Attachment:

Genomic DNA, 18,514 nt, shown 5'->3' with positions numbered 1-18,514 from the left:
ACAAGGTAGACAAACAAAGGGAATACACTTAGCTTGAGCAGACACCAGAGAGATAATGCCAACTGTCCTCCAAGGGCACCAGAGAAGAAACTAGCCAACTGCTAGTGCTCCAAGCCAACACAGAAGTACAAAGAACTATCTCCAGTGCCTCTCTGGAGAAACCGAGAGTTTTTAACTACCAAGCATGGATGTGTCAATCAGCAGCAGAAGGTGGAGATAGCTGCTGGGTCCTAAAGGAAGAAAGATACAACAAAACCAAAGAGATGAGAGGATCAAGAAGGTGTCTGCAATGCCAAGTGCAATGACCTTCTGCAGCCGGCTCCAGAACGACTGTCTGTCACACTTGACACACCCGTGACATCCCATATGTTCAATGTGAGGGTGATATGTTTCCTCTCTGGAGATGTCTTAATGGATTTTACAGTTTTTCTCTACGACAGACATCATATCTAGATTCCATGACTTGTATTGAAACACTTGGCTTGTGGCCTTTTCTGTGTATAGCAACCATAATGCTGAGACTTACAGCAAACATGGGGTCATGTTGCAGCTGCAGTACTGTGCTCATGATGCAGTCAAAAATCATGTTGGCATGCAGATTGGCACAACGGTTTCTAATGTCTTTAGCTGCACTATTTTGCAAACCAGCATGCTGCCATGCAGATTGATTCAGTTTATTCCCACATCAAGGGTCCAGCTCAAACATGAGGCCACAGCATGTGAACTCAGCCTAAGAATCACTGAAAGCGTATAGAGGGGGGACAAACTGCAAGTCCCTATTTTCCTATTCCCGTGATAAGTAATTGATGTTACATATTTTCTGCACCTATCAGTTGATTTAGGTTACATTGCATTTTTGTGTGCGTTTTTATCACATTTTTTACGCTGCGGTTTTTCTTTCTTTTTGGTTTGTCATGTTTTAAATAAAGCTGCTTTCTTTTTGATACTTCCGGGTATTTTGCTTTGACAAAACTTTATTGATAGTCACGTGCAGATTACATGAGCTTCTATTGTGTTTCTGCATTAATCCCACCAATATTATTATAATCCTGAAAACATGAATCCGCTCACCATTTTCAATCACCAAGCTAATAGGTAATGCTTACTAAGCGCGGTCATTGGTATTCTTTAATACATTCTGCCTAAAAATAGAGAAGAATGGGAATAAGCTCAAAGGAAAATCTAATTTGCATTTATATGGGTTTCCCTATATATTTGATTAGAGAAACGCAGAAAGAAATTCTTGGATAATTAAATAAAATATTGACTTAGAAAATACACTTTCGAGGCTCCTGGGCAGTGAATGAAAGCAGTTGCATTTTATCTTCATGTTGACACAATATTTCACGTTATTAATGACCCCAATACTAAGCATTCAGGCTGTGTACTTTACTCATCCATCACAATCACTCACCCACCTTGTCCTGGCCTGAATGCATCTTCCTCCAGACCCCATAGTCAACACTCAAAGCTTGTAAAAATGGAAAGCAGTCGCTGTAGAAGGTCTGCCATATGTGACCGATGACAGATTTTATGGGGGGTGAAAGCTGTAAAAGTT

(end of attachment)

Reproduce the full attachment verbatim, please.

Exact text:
Genomic DNA, 18,514 nt, shown 5'->3' with positions numbered 1-18,514 from the left:
ACAAGGTAGACAAACAAAGGGAATACACTTAGCTTGAGCAGACACCAGAGAGATAATGCCAACTGTCCTCCAAGGGCACCAGAGAAGAAACTAGCCAACTGCTAGTGCTCCAAGCCAACACAGAAGTACAAAGAACTATCTCCAGTGCCTCTCTGGAGAAACCGAGAGTTTTTAACTACCAAGCATGGATGTGTCAATCAGCAGCAGAAGGTGGAGATAGCTGCTGGGTCCTAAAGGAAGAAAGATACAACAAAACCAAAGAGATGAGAGGATCAAGAAGGTGTCTGCAATGCCAAGTGCAATGACCTTCTGCAGCCGGCTCCAGAACGACTGTCTGTCACACTTGACACACCCGTGACATCCCATATGTTCAATGTGAGGGTGATATGTTTCCTCTCTGGAGATGTCTTAATGGATTTTACAGTTTTTCTCTACGACAGACATCATATCTAGATTCCATGACTTGTATTGAAACACTTGGCTTGTGGCCTTTTCTGTGTATAGCAACCATAATGCTGAGACTTACAGCAAACATGGGGTCATGTTGCAGCTGCAGTACTGTGCTCATGATGCAGTCAAAAATCATGTTGGCATGCAGATTGGCACAACGGTTTCTAATGTCTTTAGCTGCACTATTTTGCAAACCAGCATGCTGCCATGCAGATTGATTCAGTTTATTCCCACATCAAGGGTCCAGCTCAAACATGAGGCCACAGCATGTGAACTCAGCCTAAGAATCACTGAAAGCGTATAGAGGGGGGACAAACTGCAAGTCCCTATTTTCCTATTCCCGTGATAAGTAATTGATGTTACATATTTTCTGCACCTATCAGTTGATTTAGGTTACATTGCATTTTTGTGTGCGTTTTTATCACATTTTTTACGCTGCGGTTTTTCTTTCTTTTTGGTTTGTCATGTTTTAAATAAAGCTGCTTTCTTTTTGATACTTCCGGGTATTTTGCTTTGACAAAACTTTATTGATAGTCACGTGCAGATTACATGAGCTTCTATTGTGTTTCTGCATTAATCCCACCAATATTATTATAATCCTGAAAACATGAATCCGCTCACCATTTTCAATCACCAAGCTAATAGGTAATGCTTACTAAGCGCGGTCATTGGTATTCTTTAATACATTCTGCCTAAAAATAGAGAAGAATGGGAATAAGCTCAAAGGAAAATCTAATTTGCATTTATATGGGTTTCCCTATATATTTGATTAGAGAAACGCAGAAAGAAATTCTTGGATAATTAAATAAAATATTGACTTAGAAAATACACTTTCGAGGCTCCTGGGCAGTGAATGAAAGCAGTTGCATTTTATCTTCATGTTGACACAATATTTCACGTTATTAATGACCCCAATACTAAGCATTCAGGCTGTGTACTTTACTCATCCATCACAATCACTCACCCACCTTGTCCTGGCCTGAATGCATCTTCCTCCAGACCCCATAGTCAACACTCAAAGCTTGTAAAAATGGAAAGCAGTCGCTGTAGAAGGTCTGCCATATGTGACCGATGACAGATTTTATGGGGGGTGAAAGCTGTAAAAGTT